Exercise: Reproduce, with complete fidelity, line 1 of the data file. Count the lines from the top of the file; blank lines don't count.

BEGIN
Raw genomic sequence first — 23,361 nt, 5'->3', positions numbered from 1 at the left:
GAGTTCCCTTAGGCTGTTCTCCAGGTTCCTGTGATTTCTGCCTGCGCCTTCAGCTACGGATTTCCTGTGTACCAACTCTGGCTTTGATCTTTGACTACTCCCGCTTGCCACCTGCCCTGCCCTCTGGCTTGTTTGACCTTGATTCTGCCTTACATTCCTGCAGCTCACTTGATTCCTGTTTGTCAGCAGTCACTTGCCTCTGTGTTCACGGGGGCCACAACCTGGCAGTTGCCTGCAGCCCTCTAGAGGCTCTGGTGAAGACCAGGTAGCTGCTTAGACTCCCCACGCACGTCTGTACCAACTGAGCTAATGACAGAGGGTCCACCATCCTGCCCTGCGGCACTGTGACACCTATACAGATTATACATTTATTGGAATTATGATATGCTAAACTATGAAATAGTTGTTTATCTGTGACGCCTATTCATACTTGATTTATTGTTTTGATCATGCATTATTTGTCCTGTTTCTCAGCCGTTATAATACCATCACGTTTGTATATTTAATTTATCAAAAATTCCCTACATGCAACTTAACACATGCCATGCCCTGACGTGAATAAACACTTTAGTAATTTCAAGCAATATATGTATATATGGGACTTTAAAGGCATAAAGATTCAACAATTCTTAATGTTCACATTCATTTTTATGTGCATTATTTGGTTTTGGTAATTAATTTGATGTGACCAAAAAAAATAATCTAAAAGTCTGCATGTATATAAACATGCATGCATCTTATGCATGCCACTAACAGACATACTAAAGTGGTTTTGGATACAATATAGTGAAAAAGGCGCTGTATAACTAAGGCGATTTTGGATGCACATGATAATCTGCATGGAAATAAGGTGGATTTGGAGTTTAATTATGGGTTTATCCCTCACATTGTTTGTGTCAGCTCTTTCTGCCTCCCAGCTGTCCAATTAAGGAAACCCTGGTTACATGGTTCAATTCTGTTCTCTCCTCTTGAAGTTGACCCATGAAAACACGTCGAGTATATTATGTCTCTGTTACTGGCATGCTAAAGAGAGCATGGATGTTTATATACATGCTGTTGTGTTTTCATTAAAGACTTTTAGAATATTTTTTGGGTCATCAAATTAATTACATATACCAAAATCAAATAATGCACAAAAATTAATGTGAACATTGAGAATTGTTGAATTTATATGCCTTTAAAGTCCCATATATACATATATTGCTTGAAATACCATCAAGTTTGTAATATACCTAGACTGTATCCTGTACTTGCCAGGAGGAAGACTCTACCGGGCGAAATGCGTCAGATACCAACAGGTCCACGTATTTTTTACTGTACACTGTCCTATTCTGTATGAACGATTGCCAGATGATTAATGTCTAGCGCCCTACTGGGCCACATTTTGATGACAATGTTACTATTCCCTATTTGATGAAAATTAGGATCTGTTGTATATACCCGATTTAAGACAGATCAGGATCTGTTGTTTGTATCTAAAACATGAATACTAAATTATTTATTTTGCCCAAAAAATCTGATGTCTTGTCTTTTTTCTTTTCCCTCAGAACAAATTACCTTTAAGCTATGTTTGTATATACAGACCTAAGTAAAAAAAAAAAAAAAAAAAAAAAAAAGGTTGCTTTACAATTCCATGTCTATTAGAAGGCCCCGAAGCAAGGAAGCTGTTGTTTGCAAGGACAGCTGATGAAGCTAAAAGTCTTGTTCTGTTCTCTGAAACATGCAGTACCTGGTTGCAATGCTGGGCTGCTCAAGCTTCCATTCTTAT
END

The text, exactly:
Raw genomic sequence first — 23,361 nt, 5'->3', positions numbered from 1 at the left: